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A Wedding Tombstone.


SO you never heard tell of Melindy Barbour's weddin' tombstone?" said grandma in a tone of surprise. "For the land's sake, I thought everybody knew about that."

I confessed the most abject ignorance and immediately drew up to the fire. This was partly to gain information and partly because, although the fireplace was wide and deep throated and big logs were blazing in it, there were biting draughts of stinging November air coming in at the loosely fitting door. For grandmother would not be persuaded to leave the home that had been hem for fifty years, and which now showed some signs of decay. She sat knitting vigorously by the firelight, for, although she had all the modern conveniences of heating and lighting, her big fireplace cast its ruddy glow out into the room through all the long winter evenings. I was an angular schoolgirl of fifteen then, with a great love of the romantic, and was on a four weeks' visit at the old homestead. It seemed never to occur to grandma that, having been raised in a different part of the country, the happenings at Ragged Corner (where she lived) would naturally be unknown to me. She always expressed fresh surprise at my ignorance on these subjects. After knitting a few minutes in silence, she began:

"You've seen the old stone house down on the bank of the river, all shut in with pines and evergreens? It's nigh a hundred years old. When I was born it had been built ten years. When I was a young married woman the Barbours came to live there, and they was proud, high-feelin' people that nobody could get acquainted with. That's what made 'em take it so dretful hard when—but here I am, way ahead of my story. You see, Mr. Barbour embezzled or did something of that kind, and went to prison. After he had been there a year he up and hung himself, and that is the last of him so far as my story goes.

"Then his wife and little boy shut themselves up in the stone house and never went outside the gate hardly. She'd had a good deal of schooling, his mother had, and she taught him herself as long as she could, and then he bought books and studied by himself. He tried going to school when he was a small boy, but one of the scholars threw it at him about his father, and Mortimer nearly killed him, and after that his mother kep' him home. And she was such a proud woman, was Mis' Barbour, and lofty and severe in her ways. She wouldn't let nobody sympathize with her, which everybody wanted to, as there's so little going on in a place like Ragged Corner. Mis' Barbour was real selfish with her grief, so she got herself disliked, besides folks bein' suspicious after the way her husband turned out. What did they live on? Oh, the boy farmed it, and later they do say he wrote books on what they call natural history, though to my mind it was the most unnatural stuff I ever heard tell of,—all about beetles and bugs with three hundred muscles in their heads, and as could carry twelve hundred times their own weight on their own backs, which everybody knows he must have got up as he went along. They were dretfully taken up with each other, he and his mother, and she believed everything he said was so, even about the bugs and beetles. But she was his own bom mother, and that explains it.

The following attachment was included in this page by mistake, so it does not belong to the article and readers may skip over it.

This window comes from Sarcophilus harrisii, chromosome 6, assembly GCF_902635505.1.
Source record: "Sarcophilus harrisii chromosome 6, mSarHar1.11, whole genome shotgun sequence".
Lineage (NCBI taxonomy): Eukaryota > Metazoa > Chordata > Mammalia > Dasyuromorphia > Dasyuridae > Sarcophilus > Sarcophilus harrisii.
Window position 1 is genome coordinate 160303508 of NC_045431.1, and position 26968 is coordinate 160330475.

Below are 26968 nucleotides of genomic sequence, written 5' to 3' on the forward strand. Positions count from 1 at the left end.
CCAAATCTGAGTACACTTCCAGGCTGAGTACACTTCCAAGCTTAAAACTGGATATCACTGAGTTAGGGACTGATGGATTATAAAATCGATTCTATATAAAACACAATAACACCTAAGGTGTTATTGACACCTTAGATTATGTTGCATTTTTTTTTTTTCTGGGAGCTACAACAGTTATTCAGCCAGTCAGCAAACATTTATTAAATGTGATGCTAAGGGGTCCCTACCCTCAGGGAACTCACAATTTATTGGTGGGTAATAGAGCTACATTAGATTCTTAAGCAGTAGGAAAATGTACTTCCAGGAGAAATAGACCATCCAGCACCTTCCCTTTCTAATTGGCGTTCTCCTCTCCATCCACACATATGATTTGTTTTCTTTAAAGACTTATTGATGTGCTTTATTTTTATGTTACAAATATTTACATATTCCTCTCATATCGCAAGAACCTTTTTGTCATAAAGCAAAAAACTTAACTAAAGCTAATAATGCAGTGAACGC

"When she died, Mortimer liked to went crazy. He planted her grave with vi'lets and pansies, and at the head was a white marble monument he had gone to the city for—nothing nearer would suit him. But he didn't display no taste. Nothing on it, my dear, but the old lady's name and the date she died—not an angel, nor a cherub, or a lamb, or a broken rosebud, nor a bit of verse. And yet he always seemed to set store by her.

"Then Mortimer, he just stuck to the old house, same as ever, though now he was alone. I used to wonder how it seemed to him late at night hearin' the swash of the river and the sighin' of them pine trees. He wore his hair long, as was the custom -in them days, and it was curly up at the ends, like the picture of John Wesley. But he had eyes that went right through you and came out the back of your head. And he never set foot into the meeting-house, nohow.

"Now, he was the last man in the village I'd ever said would got married. But as sure as you set there, when the little milliner, Melinda McAllister, came into the place, he was struck. That wasn't nothing strange—all the young fellows was—but, mind you, she was struck, too. No, you wouldn't 'a' thought it. Everybody warned her, and told her about his father's hangin' himself in prison, and how queer his mother was, and that Mortimer was as odd as Dick's hatband and wouldn't come to no good. She listened, with her eyes big and cool and a little hot patch of red on her cheeks like a daub of paint, but she never said a word. That was Melindy McAllister all over, never to say a blessed word, but go and do just as she saw fit. First we knew they was engaged, and it was given out in meeting. Next day her aunt she lived with came in to see me, and wrung her hands, sayin' she wouldn't be surprised if Melindy was murdered before the year was out. What can you think of a man who lives like a hermit, and had a crooked father and a peculiar mother?